An update to this post is available here.
A fundamental chip–level design flaw in the Intel processor chip is leading a significant redesign of the Linux, Windows and XNU kernels. In other words, the processor is vulnerable, but the fix is at the operating system level.
The solution is to separate the kernel’s memory completely from user processes, using kernel page table isolation (KPTI). The Intel vulnerability is forcing changes in both Linux, Windows and macOS.
As of the publishing of this post, there is no CVE or name assigned to the issue. According to The Register, the name “Forcefully Unmap Complete Kernel With Interrupt Trampolines” was floated by the Linux kernel team — doing the math on the abbreviation will give you a sense of how developers feel about the flaw.
What Does the Intel Processor Chip Vulnerability Affect?
Intel x86 and x64 processor chips, and is likely to affect all versions (the exact details of the vulnerability have been embargoed, presumably wanting to limit information before a patch is released). The vulnerability is presumed to be present on every Intel processor chip produced in the last decade.
What is the Impact?
The Intel vulnerability allows any application running on a user–level mode to access protected kernel memory areas, which could allow information disclosure to an authenticated attacker with access to the machine, as well as code execution. While this doesn’t sound like the worst possible outcome, it becomes especially dangerous in shared public cloud servers as it could reveal passwords, login keys, etc.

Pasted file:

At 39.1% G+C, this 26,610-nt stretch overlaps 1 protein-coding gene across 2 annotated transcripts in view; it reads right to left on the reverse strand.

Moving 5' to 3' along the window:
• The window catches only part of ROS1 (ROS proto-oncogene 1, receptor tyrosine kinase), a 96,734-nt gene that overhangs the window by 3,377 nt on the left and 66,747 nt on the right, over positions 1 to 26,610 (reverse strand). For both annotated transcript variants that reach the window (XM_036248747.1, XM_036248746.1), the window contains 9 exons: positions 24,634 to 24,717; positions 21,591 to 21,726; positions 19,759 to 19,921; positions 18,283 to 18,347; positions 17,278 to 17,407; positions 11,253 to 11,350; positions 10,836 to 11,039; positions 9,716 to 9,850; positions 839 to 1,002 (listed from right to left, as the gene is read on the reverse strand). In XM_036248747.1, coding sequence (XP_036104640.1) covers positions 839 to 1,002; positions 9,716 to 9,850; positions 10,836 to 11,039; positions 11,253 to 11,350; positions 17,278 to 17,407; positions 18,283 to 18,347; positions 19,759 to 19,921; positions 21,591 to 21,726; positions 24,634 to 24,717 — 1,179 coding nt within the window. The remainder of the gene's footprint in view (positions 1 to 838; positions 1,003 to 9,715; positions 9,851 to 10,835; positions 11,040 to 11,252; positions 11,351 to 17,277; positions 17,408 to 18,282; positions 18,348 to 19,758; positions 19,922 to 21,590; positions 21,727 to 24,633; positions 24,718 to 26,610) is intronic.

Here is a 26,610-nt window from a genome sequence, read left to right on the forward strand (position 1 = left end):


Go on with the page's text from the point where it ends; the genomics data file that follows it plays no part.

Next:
What is the Real Threat?
A proof–of–concept pseudo–code of the exploit was already published on Twitter on 1 Jan 2018. We will not repost for obvious reasons, but the gist of the threat is below.
The Intel vulnerability can be abused to defeat the kernel address space layout randomization (KASLR), a defense mechanism to place components of the kernel in randomized locations in virtual memory. This mechanism can be abused to ensure a malicious payload will be executed on the affected machine.
While the Intel vulnerability is still a potential threat and has not been observed as exploited in the wild, the amount of details available and the scramble to patch are cause for alarm.
What Should be Fixed?
- Linux kernel: some information exists on the upcoming patch, but full fixes from the Linux distributers, such as RedHat and Unbuntu, are still to come
- Microsoft Windows OS: Fixes are expected to be released imminently, unless held for the upcoming Patch Tuesday (January 9)
- MacOS: The release of 10.13.2 contains at least a partial fix to the chip–level flaw
- Amazon EC2, Microsoft Azure and Google Compute Engine have notified customers about a major security updates
The Cost of the Fix
As the Intel vulnerability is significant design flaw, fixing it will probably lead to a performance degradation of anywhere from 5 to 30 percent, depending on the processor’s model and the OS task taking place.
The “usual” security patches have no documented/previously published costs. But for enterprises trying to prioritize their backlog of patches, understanding clearly how the vulnerability affects performance could be crucial.
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